The Other McCain

"One should either write ruthlessly what one believes to be the truth, or else shut up." — Arthur Koestler

Zeitgeist: 9/11 ‘Was an Inside Job’ Also: It Won a ‘Progressive’ Film Award and Is Based on ‘New Age’ Sources

Posted on | January 17, 2011 | 12 Comments

For the benefit of David Dayen, the liberal blogger who claimed that the 2007 film Zeigeist is “right wing,” here is a screen-cap from the movie:

The 911 Truth

Criminal Elements within the US Government
staged a “False Flag” Terror Attack on its own
citizens, in order to manipulate public
perception into supporting its agenda.
They have been doing this for years.

911 was an Inside Job.

Click here to see the video (this part comes at 1:47 of the clip). And this is what gets me about fact-challenged dishonest dilberts like David Dayen: They can’t be bothered to do any actual reporting or research.

No, that would be beneath them.

Instead, it’s much easier to avoid that grubby work and take someone’s else’s word about what’s in Zeitgeist:

[T]he rhetoric on the far, far right played a role in amping up the paranoia of a mentally unbalanced man. In fact, one of the shooter’s friends focused on a movie that echoes many of the themes on the fringe right as extremely important to shaping Loughner’s worldview. . . .

C’mon: Whose “fringe” asserts that 9/11 was an “Inside Job”? When Zeitgeist was produced in 2007, who was hectoring us about “criminal elements in the US Government”?

Don’t get me wrong: I’m more than happy to give David Dayen enough rope to hang himself. And I’m grateful that a contributor to a leading liberal blog has granted my premise, namely that Zeigeist was “extremely important to shaping Loughner’s worldview.”

But David Dayen just grabbed that “rhetoric of the far, far right” stuff out of thin air — he took somebody else’s word for it. Whereas I, by contrast, dug in on this subject last Wednesday and bulldogged it. Thursday, I embedded the whole thing in a single post and — after the Google Video version that had been online for three years suddenly got taken down — spent more than an hour yesterday re-embedding the YouTube version.

Here I’m going to imitate Al Gore’s famous tobacco rant: I’ve watched Zeitgeist, I’ve studied Zeitgeist, I’m a fair way down the road to being a freaking expert on Zeitgeist, and dumbass David Dayen is not going to get away with telling me that it’s “right wing.”

Don’t take my word about this, though. Let’s ask progressive leaders what they think about Zeigeist:

Artivist Flim Festival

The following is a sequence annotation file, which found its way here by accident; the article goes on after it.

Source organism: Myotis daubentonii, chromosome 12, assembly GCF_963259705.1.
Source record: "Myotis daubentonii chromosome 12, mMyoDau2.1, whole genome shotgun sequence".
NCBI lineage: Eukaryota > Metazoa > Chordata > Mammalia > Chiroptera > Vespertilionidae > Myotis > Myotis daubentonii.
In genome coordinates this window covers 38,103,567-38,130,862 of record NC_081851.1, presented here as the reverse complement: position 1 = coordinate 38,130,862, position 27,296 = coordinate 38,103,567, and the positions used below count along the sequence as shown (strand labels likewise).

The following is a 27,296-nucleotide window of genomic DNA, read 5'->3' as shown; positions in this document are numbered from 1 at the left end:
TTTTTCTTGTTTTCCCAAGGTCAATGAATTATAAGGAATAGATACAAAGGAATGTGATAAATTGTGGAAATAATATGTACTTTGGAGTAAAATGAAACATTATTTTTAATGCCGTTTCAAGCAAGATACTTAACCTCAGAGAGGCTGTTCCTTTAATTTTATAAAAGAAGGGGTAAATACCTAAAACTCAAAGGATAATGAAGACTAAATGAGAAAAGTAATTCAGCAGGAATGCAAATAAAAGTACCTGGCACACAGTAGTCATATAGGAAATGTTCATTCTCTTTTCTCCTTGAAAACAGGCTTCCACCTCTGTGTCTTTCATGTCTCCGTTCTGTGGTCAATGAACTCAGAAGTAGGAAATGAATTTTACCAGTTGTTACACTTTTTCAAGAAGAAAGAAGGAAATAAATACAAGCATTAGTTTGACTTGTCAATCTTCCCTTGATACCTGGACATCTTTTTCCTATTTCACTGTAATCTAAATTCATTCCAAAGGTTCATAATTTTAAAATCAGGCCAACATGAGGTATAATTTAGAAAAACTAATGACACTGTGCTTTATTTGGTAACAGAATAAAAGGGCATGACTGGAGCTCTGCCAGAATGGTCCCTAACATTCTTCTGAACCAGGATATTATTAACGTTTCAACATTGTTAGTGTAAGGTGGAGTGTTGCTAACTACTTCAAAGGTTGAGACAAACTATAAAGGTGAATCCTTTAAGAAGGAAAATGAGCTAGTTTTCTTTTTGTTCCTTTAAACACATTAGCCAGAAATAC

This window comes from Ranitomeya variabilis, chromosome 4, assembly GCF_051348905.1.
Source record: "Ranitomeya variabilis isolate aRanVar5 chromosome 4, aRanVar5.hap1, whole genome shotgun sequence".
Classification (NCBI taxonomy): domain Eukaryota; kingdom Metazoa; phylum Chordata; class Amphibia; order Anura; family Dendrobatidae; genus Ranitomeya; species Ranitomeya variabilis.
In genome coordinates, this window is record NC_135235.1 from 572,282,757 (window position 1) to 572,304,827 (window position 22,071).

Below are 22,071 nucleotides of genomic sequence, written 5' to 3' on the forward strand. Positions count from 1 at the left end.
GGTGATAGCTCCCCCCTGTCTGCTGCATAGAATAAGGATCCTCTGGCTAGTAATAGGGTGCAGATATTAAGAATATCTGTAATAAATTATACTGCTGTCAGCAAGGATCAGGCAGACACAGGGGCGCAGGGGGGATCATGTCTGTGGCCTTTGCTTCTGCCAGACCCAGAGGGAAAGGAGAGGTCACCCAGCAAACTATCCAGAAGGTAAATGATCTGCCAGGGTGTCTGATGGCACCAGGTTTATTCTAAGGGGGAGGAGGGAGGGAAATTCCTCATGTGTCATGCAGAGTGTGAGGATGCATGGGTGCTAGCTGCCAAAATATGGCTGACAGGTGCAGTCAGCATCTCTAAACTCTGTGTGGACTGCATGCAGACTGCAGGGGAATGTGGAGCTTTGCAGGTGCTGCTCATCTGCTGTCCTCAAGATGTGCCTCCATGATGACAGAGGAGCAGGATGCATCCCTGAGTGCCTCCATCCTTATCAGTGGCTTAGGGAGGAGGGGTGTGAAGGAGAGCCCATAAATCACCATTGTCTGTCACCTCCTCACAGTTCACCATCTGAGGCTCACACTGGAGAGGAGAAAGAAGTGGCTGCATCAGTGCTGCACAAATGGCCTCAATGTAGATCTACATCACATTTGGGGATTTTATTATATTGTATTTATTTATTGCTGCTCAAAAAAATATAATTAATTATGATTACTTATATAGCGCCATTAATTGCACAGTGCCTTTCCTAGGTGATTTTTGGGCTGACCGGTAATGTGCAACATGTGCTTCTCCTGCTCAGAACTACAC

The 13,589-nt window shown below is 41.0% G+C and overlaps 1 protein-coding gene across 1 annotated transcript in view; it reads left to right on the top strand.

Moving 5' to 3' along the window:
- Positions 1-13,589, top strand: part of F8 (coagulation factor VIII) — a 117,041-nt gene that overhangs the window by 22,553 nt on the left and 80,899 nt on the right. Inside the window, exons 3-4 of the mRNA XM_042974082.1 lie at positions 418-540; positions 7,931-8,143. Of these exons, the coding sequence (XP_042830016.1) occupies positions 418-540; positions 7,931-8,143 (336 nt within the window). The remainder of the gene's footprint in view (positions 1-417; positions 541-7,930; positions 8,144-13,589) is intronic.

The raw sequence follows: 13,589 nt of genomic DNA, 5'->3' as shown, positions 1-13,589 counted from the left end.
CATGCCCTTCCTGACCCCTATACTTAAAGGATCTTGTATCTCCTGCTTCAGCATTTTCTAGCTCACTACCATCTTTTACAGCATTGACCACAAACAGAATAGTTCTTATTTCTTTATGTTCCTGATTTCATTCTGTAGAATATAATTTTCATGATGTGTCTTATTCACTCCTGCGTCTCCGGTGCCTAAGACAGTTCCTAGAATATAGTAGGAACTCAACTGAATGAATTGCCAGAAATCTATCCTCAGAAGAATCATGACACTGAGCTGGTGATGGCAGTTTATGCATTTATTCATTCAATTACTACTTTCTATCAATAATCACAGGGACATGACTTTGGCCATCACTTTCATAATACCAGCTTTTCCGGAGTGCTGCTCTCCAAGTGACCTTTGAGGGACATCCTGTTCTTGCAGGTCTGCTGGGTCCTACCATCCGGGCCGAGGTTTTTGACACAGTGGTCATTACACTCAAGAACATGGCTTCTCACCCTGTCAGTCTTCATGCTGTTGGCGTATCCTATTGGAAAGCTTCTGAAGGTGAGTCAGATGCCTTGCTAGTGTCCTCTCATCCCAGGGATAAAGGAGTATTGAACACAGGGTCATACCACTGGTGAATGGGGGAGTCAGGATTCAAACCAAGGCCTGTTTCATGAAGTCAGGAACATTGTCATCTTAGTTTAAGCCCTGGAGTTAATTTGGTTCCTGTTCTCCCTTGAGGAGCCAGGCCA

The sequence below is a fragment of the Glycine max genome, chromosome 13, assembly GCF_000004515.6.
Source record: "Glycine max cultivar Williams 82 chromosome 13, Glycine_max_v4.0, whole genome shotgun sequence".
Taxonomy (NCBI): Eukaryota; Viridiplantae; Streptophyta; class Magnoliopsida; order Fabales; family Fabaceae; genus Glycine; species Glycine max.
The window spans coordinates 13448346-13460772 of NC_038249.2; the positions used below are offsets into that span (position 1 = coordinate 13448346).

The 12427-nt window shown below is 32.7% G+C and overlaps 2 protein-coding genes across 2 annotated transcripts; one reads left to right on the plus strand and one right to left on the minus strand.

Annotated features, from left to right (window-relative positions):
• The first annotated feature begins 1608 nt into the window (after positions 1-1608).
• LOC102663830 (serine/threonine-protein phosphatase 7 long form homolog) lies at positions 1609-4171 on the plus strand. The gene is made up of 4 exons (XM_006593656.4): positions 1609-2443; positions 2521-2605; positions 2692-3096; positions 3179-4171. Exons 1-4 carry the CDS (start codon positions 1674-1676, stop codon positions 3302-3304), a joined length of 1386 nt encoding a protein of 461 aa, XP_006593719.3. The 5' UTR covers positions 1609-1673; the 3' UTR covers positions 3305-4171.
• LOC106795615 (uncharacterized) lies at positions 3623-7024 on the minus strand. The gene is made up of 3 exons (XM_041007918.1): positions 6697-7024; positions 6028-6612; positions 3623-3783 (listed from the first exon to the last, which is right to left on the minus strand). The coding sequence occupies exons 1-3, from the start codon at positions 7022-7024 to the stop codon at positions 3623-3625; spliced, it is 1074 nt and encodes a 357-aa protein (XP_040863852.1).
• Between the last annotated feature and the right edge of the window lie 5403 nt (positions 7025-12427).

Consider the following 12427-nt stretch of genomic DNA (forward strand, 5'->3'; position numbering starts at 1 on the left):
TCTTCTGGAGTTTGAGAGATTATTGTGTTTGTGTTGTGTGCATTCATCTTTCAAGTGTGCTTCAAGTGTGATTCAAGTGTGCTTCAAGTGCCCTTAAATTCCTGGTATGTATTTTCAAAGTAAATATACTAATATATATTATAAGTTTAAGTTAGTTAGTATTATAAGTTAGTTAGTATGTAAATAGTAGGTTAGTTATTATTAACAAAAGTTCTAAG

Founded in 2003 as a 501c3 charitable organization, the ARTIVIST FILM FESTIVAL is the only festival dedicated to raising awareness for International Human Rights, Children’s Advocacy, Environmental Preservation, and Animal Advocacy through Film. . . .ARTIVIST is a leader in the Progressive and Green movement, and has received public endorsements from various global leaders and organizations including the UNITED NATIONS and Claes Nobel of the Nobel Peace Prize Family.

Got that? Here is an organization that proclaims itself “a leader in the Progressive and Green movement” — endorsed by the United Nations, no less! — and guess who won their Best Feature award in 2007?

See? You don’t have to take my word about the political orientation of Zeitgeist. (Strange coincidence: Guess who else has been recognized by the Artivist Festival? Alyssa Milano! Maybe David Dayen wants to lump her in with the “far, far right,” but . . . well, never mind.) The fans of Zeitgeist are proud to proclaim their allegiances and ideology, as for example the “activist atheist” forum that celebrated that 2007 award for Zeitgeist. Let David Dayen show me the right-wing site that was celebrating the success of Zeitgeist in 2007, and I’ll buy him a beer. But he can produce nothing of the sort, because Zeitgeist isn’t right-wing.

Jordan Maxwell and the Kook Connection

OK, so what about that anti-Federal Reserve stuff in the third part of Zeitgeist? Where does that stuff come from?

David Dayen associates it with the John Birch Society, but he guesses wrong. The actual source on which Zeitgeist filmmaker Peter Joseph Merola relies is anti-Masonic conspiracy theorist Jordan Maxwell. And it is Maxwell whose ideas tie together the seemingly disparate themes in Zeitgeist — the anti-Christian theme of Part I and the anti-banking theme of Part III.

How do I know this?